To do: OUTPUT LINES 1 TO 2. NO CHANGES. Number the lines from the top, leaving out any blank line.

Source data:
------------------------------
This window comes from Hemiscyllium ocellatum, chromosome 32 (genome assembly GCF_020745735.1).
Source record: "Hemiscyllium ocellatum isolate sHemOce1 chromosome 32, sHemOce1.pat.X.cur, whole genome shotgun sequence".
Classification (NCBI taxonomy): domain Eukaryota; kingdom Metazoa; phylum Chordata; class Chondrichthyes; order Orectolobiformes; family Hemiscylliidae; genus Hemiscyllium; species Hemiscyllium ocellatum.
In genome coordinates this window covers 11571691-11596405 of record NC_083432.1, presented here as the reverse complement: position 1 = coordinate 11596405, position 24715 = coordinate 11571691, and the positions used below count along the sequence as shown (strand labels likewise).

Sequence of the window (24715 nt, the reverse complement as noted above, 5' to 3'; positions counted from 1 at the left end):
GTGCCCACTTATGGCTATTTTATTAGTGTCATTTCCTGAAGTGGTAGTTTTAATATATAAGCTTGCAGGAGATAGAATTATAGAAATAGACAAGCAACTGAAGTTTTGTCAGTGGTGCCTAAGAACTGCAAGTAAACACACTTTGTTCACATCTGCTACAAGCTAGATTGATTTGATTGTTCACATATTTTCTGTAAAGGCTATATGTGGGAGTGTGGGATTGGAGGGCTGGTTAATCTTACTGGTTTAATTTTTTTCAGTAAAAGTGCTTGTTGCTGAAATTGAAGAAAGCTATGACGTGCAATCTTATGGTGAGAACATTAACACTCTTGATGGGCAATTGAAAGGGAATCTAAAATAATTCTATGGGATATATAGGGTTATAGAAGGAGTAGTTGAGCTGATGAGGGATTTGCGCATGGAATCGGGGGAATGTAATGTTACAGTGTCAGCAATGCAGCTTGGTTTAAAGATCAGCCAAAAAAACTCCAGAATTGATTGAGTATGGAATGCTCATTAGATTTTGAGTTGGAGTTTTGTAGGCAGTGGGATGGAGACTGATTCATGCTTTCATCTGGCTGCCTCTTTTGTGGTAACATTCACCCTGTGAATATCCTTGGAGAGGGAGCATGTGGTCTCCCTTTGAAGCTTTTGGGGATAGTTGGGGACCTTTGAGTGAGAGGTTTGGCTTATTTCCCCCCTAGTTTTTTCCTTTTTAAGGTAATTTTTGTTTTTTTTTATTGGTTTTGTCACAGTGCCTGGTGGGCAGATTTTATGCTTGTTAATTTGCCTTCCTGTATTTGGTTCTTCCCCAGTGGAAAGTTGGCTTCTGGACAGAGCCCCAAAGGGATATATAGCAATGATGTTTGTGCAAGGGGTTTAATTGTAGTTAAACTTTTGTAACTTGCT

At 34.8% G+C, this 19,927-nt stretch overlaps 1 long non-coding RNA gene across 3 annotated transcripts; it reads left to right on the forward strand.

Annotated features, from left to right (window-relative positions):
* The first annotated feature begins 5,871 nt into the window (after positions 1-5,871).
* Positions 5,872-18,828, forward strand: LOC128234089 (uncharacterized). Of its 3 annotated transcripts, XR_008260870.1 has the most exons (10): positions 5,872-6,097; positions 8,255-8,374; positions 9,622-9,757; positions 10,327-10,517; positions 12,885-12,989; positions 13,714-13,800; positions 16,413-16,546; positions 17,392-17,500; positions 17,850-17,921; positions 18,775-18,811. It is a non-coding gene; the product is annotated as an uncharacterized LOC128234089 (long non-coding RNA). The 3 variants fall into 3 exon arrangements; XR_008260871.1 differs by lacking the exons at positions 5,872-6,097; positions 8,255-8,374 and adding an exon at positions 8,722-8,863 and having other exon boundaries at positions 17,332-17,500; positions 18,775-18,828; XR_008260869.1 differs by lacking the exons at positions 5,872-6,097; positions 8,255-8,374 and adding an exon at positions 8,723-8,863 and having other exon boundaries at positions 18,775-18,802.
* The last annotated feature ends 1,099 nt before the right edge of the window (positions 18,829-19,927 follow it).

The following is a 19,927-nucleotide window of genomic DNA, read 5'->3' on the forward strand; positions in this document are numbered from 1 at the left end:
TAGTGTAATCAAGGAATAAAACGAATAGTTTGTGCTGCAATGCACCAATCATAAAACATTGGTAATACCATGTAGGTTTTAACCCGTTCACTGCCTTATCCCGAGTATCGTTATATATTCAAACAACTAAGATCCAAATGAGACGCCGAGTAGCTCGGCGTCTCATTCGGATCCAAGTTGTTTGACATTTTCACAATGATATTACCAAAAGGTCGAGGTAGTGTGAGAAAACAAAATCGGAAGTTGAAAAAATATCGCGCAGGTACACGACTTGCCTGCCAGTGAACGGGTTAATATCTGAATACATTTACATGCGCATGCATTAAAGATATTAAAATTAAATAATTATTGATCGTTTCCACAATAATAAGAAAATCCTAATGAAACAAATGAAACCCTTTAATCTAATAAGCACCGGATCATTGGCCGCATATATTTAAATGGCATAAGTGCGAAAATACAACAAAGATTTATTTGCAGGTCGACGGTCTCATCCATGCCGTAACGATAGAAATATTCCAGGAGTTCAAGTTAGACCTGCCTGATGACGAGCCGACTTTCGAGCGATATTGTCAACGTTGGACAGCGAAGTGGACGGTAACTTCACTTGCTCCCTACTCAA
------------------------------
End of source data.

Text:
This window comes from Hemiscyllium ocellatum, chromosome 32 (genome assembly GCF_020745735.1).
Source record: "Hemiscyllium ocellatum isolate sHemOce1 chromosome 32, sHemOce1.pat.X.cur, whole genome shotgun sequence".